The course provides an introduction to tax policy that links real-world debates about the tax system with ideas from a range of academic disciplines, including political theory, economics and sociology, as well as law.
Tax is a fundamental part of every society. Everyone has views on the justice or injustice of the taxes they pay. The rich pay too much (or too little) tax. It’s grossly unfair (or absolutely right) to tax inheritances. Taxes can distort behaviour and create inefficiencies, but they can also correct market failures and help to limit inequality. Why should people pay taxes for services they don’t use, or give away their earnings to people who don’t work? But, what would it be like to live in a society with no taxes? How can we ensure that everyone pays the taxes they owe? And so on.
The course helps to make sense of these competing views about the tax system. The aim is to address real-world debates about tax policy as they appear in the media and in politics, but to do so in an academically rigorous way. The course adopts an interdisciplinary approach that draws on ideas from across the social sciences to address two main questions: why do we have the tax policies we have, and how can our current tax system be improved? The main examples will be taken from the UK and US contexts, but the insights generated are truly global.
The course is divided into four main parts. Part I addresses issues of justice. It examines the relationship between the state’s power to tax and the individual’s right to private property, and the role of the tax system in creating a fairer society. Part II addresses economic approaches to tax policy, introducing key economic concepts and the importance of behavioural responses in evaluating the tax system. Part III addresses social, political and legal perspectives on tax policy, focusing on the policymaking process and issues of tax planning, avoidance and evasion.
The final part of the course enables students to apply what they have learned to two topical case studies. The first case study considers the UK’s current ‘housing crisis’, examining the role of the tax system and options for reform. The second case study addresses the major changes to the US tax system signed by President Trump in the 2017 ‘Tax Cuts and Jobs Act’, prompting students to explain and evaluate these developments using the tools that they have acquired during the course.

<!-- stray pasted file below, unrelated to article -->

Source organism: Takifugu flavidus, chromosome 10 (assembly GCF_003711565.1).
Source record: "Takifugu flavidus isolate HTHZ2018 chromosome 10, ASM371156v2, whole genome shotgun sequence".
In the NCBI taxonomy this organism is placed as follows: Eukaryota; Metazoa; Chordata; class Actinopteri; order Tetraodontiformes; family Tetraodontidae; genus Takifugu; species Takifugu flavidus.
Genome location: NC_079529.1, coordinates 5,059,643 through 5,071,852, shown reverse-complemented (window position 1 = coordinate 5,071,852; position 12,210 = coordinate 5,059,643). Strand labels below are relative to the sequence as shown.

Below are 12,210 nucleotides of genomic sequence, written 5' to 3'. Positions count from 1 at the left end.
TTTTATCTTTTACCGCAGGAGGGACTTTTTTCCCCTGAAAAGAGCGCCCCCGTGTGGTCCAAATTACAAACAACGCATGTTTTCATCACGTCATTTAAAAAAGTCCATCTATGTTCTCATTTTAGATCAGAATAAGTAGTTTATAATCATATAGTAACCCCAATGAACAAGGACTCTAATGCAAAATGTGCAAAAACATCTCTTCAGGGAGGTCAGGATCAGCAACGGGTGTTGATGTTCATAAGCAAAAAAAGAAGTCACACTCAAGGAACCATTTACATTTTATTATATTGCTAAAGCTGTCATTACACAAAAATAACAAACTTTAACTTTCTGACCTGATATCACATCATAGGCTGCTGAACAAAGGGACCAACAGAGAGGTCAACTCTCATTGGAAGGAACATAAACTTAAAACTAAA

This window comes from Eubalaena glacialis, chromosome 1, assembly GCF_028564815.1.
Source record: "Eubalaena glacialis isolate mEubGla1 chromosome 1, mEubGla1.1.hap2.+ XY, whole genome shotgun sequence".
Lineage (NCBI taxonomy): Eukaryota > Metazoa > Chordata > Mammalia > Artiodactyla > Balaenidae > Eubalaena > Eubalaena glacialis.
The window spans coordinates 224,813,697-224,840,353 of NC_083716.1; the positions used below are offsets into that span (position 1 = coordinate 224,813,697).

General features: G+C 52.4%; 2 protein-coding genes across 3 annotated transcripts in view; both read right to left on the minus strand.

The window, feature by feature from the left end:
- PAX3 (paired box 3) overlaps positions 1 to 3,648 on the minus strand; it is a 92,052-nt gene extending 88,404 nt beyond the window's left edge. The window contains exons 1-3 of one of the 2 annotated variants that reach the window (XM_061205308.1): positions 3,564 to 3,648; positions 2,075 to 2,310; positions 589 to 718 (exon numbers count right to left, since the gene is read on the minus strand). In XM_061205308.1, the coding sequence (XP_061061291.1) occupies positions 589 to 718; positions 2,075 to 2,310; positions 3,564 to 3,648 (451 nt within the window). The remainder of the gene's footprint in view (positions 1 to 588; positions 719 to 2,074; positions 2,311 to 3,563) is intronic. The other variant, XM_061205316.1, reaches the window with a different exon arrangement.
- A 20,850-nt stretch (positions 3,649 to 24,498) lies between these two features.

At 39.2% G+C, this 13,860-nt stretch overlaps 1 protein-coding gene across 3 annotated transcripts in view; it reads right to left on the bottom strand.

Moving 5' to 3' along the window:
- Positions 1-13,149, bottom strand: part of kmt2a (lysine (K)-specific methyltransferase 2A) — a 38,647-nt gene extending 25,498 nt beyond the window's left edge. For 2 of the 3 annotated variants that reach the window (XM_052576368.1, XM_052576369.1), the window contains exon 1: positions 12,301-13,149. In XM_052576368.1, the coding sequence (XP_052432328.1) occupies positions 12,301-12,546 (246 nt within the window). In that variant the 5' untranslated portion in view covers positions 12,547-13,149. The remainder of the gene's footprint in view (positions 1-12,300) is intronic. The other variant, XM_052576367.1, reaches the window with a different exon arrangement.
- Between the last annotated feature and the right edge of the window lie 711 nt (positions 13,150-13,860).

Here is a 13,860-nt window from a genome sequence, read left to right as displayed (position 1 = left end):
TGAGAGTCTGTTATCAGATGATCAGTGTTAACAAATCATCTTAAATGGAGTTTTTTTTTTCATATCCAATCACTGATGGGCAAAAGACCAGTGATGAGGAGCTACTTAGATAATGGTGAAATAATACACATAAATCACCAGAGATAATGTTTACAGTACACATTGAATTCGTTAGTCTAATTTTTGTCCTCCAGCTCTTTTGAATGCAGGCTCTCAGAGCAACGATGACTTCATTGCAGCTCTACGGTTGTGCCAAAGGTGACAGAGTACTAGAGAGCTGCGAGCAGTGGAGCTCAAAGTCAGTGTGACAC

Dates: 1 August - 19 August 2022
Lecturer: Dr Andrew Summers and Dr Michael Blackwell
Level: 100 level. Read more information on levels in our FAQs
Fees: Please see Fees and payments
Lectures: 36 hours
Classes: 18 hours
Assessment*: Written work and one written examination
Typical credit**: 3-4 credits (US) 7.5 ECTS points (EU)
*Assessment is optional
**You will need to check with your home institution
For more information on exams and credit, read Teaching and assessment
Students are actively encouraged to apply from a wide range of academic backgrounds within the Social Sciences, including Politics, Economics and Sociology as well as Law.
There are no subject-specific prerequisites for this course: no prior study of Law or any other subject is required or assumed. The course is suitable for any student with an interest in tax policy.
No prior knowledge of the UK or US tax systems is required or assumed; students are introduced to both of these systems as part of the course.
- Approaches to tax policy
- Taxation as theft?
- Tax and justice
- Tax, public provision, and market failure
- Economic approaches to tax policy
- Key economic concepts
- Behavioural responses to tax
- Tax in society
- Tax and the political process
- Tax planning, avoidance and evasion
- Case study (1): the UK’s housing crisis
- Case study (2): the Trump tax reforms
(1) Engage with real-world debates about tax policy
(2) Understand the role of the tax system in society and the economy
(3) Develop tools for explaining and evaluating tax policies
(4) Apply principles of tax design to topical case studies
LSE’s Law Department is one of the world’s best. In the UK, it was ranked first for research outputs in the most recent Research Excellence Framework (REF) and in the top 5 law departments overall by The Complete University Guide in 2018. In the 2017 QS World University rankings, the Department was ranked seventh (out of 200 departments worldwide).
Many important subjects were first taught and examined systematically from an academic perspective in LSE’s Department of Law. We pioneered the study of banking law, taxation law, civil litigation, company law, labour law, family law, aspects of welfare law, and studies of the legal system and the legal profession, and continue to be the leading thinkers in our field.
On this three-week intensive programme, you will engage with and learn from full-time lecturers from the LSE’s law faculty.
The following are indicative readings (not core texts):
- Murphy & Nagel, The Myth of Ownership: Taxes and Justice (OUP 2002), esp ch2 & ch4
- Young, ‘Millionaire Migration and Taxation of the Elite: Evidence from Administrative Data’ (2016) American Sociological Review 421-446
- Rowlingson, ‘Is the Death of Inheritance Tax Inevitable? Lessons from America’ (2008) The Political Quarterly 153-161
- Johnson, ‘Tax Without Design: Recent Developments in UK Tax Policy’ (2014) 35 Fiscal Studies 243-273